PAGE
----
- Associated Press - Saturday, May 21, 2011

PARIS (AP) - It’s been eight years since the last time Roger Federer was not seeded No. 1 or 2 at a Grand Slam tournament.

It’s also been that long since he went more than 12 months without winning any major title.

With the French Open starting Sunday, top-seeded Rafael Nadal’s pursuit of a record-tying sixth championship at Roland Garros and second-seeded Novak Djokovic’s 37-0 start to the season are dominating the conversation.

The focus, for a change, is not on the third-seeded Federer, owner of a record 16 Grand Slam titles, including the 2009 French Open. And he sounds as if he is absolutely fine with that.

“This is definitely a year for me where I can come into this tournament with just a little less pressure than, let’s say, the last six, seven years, really,” said Federer, whose first-round match against Feliciano Lopez of Spain is scheduled for Monday.

Djokovic, who could face Federer in the semifinals, also is slated to play Monday, while Nadal’s opening match will be Tuesday. Men in action Sunday include No. 7 David Ferrer and two-time major champion Lleyton Hewitt; 2009 French Open champion Svetlana Kuznetsova and 2010 runner-up Sam Stosur are among the women on the Day 1 schedule.

“Last year, I was the defending champion. The year before _ and the years before that _ I was trying to win (in) Paris for the first time. So I’ve always had that big cloud hanging over, and the, ‘Am I ever going to win the French Open?’ question,” Federer said. “This year, maybe they expect more from Rafa and Novak, and that could be a good thing for me _ and more pressure for them.”

For their part, Nadal and Djokovic are more than willing to declare the other the man to beat in Paris.

Asked whether he deserves that label, Nadal rolled his eyes and shook his head and replied: “No. No, probably this year the favorite is Djokovic.”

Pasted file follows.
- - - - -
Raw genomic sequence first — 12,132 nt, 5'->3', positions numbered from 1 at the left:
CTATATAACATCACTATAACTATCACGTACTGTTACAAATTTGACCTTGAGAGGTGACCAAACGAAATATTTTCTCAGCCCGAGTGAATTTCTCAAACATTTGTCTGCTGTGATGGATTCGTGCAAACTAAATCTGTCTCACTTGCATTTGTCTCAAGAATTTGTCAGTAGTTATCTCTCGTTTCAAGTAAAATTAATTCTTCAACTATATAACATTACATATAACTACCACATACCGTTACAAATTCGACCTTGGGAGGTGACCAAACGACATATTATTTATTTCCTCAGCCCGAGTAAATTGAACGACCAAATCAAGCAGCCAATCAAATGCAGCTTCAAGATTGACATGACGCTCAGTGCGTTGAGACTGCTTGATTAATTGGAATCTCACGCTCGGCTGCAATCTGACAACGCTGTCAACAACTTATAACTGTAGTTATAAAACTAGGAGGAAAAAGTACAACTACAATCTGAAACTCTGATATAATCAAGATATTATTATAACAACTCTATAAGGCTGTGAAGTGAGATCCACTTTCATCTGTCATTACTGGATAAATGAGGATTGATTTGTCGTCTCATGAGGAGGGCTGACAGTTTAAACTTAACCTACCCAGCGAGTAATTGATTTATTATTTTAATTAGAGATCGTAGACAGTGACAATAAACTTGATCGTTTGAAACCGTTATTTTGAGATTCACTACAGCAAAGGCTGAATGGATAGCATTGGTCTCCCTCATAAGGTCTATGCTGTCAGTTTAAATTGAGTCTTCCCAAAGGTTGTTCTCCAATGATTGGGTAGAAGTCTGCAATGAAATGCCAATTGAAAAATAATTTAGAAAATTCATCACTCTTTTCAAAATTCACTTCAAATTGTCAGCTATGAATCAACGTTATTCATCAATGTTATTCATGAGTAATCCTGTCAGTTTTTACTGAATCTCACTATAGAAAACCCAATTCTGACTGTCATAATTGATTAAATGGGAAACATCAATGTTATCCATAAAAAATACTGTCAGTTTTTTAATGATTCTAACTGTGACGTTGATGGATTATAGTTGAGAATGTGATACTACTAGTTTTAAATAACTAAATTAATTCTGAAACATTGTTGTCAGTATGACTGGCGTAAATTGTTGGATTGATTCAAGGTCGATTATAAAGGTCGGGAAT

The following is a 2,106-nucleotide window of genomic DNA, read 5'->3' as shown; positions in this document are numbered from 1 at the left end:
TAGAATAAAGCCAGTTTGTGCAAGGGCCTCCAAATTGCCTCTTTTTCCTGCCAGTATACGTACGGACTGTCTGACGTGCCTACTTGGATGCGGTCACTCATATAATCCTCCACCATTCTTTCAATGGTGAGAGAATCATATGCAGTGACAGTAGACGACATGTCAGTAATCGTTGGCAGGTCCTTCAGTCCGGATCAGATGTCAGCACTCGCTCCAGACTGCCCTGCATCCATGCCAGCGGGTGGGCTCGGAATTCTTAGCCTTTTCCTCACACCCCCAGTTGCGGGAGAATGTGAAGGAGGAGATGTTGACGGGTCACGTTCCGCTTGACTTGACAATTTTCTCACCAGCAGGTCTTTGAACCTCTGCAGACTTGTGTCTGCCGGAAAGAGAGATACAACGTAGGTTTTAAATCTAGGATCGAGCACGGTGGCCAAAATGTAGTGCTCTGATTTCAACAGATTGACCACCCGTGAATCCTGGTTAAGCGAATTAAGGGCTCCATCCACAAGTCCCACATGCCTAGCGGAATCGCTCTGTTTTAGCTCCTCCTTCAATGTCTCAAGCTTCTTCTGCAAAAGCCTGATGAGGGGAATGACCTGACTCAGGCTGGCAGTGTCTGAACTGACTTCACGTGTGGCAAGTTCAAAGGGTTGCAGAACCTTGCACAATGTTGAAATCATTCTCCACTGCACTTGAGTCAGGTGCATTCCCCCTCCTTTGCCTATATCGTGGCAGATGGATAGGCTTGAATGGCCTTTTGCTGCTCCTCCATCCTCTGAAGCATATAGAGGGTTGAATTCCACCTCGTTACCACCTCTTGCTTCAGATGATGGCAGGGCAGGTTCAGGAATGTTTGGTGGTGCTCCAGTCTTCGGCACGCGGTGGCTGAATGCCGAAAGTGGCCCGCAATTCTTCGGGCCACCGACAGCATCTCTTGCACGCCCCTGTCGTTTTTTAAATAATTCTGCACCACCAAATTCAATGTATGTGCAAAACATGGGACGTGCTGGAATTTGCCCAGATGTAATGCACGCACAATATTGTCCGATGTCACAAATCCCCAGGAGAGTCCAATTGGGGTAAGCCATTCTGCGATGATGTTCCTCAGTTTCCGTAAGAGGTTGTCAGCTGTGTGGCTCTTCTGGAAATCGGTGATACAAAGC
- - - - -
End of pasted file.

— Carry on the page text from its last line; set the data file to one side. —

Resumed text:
That was relayed to Djokovic, who smiled and declared: “I say he’s the favorite.”

Djokovic has won all seven tournaments he’s entered this season and all seven matches he’s played against Nadal _ whom he beat in clay-court finals at Madrid and Rome this month _ and Federer. The Serb also won his last two matches of 2010, meaning he’s at 39 in a row overall.

So Djokovic is closing in on the Open era records for most victories to start a season (John McEnroe’s 42 in 1984) and longest winning streak (Guillermo Vilas’ 46 in 1977).

“I don’t feel unbeatable,” said Djokovic, whose two Grand Slam titles came at the 2008 and 2011 Australian Opens. “Nobody is unbeatable, even though I had an incredible run that keeps going.”

Nadal, meanwhile, has won 38 of his 39 matches at Roland Garros, taking the title five of the past six years. One more trophy would match Bjorn Borg for most by a man in French Open history.

The Spaniard turns 25 during the tournament’s second week, and if he wins, he would be the second-youngest man _ trailing only Borg _ to collect his 10th Grand Slam trophy.

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